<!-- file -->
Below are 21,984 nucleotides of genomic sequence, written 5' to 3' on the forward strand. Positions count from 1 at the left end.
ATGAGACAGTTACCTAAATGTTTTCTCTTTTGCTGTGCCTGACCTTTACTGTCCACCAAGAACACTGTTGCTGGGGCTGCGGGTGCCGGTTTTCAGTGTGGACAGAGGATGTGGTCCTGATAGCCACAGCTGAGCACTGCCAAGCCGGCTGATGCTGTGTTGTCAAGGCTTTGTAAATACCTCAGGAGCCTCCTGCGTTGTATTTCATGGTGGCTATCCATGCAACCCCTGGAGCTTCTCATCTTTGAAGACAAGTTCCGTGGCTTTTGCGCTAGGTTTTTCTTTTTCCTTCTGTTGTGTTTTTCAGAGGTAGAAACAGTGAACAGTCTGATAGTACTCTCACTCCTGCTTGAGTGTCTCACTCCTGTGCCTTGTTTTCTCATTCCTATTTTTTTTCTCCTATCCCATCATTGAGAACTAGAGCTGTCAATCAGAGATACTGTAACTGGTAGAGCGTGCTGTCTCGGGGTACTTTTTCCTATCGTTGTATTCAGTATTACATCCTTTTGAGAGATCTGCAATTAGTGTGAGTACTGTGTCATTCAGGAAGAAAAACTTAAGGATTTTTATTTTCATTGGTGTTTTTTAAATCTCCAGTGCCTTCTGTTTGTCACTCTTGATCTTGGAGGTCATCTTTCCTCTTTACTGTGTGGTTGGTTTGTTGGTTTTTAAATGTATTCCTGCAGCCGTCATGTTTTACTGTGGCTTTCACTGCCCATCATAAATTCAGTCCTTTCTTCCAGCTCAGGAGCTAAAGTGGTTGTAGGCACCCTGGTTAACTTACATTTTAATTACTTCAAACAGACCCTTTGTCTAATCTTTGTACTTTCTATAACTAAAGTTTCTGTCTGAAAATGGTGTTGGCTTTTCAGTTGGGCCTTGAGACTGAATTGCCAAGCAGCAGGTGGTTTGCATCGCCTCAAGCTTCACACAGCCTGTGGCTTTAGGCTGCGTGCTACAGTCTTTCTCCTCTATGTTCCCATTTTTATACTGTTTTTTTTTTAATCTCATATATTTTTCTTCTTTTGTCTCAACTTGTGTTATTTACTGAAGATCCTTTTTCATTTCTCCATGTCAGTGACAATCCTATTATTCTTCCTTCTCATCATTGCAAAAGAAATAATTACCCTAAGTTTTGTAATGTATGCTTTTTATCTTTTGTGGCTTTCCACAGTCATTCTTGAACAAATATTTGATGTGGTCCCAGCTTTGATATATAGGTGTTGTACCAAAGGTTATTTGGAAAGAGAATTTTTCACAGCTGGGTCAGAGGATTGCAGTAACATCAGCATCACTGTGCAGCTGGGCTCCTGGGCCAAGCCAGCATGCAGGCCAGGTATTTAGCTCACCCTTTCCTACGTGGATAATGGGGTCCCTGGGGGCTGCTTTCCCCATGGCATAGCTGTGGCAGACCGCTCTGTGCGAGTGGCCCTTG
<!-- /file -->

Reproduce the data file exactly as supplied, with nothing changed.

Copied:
Below are 21,984 nucleotides of genomic sequence, written 5' to 3' on the forward strand. Positions count from 1 at the left end.
ATGAGACAGTTACCTAAATGTTTTCTCTTTTGCTGTGCCTGACCTTTACTGTCCACCAAGAACACTGTTGCTGGGGCTGCGGGTGCCGGTTTTCAGTGTGGACAGAGGATGTGGTCCTGATAGCCACAGCTGAGCACTGCCAAGCCGGCTGATGCTGTGTTGTCAAGGCTTTGTAAATACCTCAGGAGCCTCCTGCGTTGTATTTCATGGTGGCTATCCATGCAACCCCTGGAGCTTCTCATCTTTGAAGACAAGTTCCGTGGCTTTTGCGCTAGGTTTTTCTTTTTCCTTCTGTTGTGTTTTTCAGAGGTAGAAACAGTGAACAGTCTGATAGTACTCTCACTCCTGCTTGAGTGTCTCACTCCTGTGCCTTGTTTTCTCATTCCTATTTTTTTTCTCCTATCCCATCATTGAGAACTAGAGCTGTCAATCAGAGATACTGTAACTGGTAGAGCGTGCTGTCTCGGGGTACTTTTTCCTATCGTTGTATTCAGTATTACATCCTTTTGAGAGATCTGCAATTAGTGTGAGTACTGTGTCATTCAGGAAGAAAAACTTAAGGATTTTTATTTTCATTGGTGTTTTTTAAATCTCCAGTGCCTTCTGTTTGTCACTCTTGATCTTGGAGGTCATCTTTCCTCTTTACTGTGTGGTTGGTTTGTTGGTTTTTAAATGTATTCCTGCAGCCGTCATGTTTTACTGTGGCTTTCACTGCCCATCATAAATTCAGTCCTTTCTTCCAGCTCAGGAGCTAAAGTGGTTGTAGGCACCCTGGTTAACTTACATTTTAATTACTTCAAACAGACCCTTTGTCTAATCTTTGTACTTTCTATAACTAAAGTTTCTGTCTGAAAATGGTGTTGGCTTTTCAGTTGGGCCTTGAGACTGAATTGCCAAGCAGCAGGTGGTTTGCATCGCCTCAAGCTTCACACAGCCTGTGGCTTTAGGCTGCGTGCTACAGTCTTTCTCCTCTATGTTCCCATTTTTATACTGTTTTTTTTTTAATCTCATATATTTTTCTTCTTTTGTCTCAACTTGTGTTATTTACTGAAGATCCTTTTTCATTTCTCCATGTCAGTGACAATCCTATTATTCTTCCTTCTCATCATTGCAAAAGAAATAATTACCCTAAGTTTTGTAATGTATGCTTTTTATCTTTTGTGGCTTTCCACAGTCATTCTTGAACAAATATTTGATGTGGTCCCAGCTTTGATATATAGGTGTTGTACCAAAGGTTATTTGGAAAGAGAATTTTTCACAGCTGGGTCAGAGGATTGCAGTAACATCAGCATCACTGTGCAGCTGGGCTCCTGGGCCAAGCCAGCATGCAGGCCAGGTATTTAGCTCACCCTTTCCTACGTGGATAATGGGGTCCCTGGGGGCTGCTTTCCCCATGGCATAGCTGTGGCAGACCGCTCTGTGCGAGTGGCCCTTG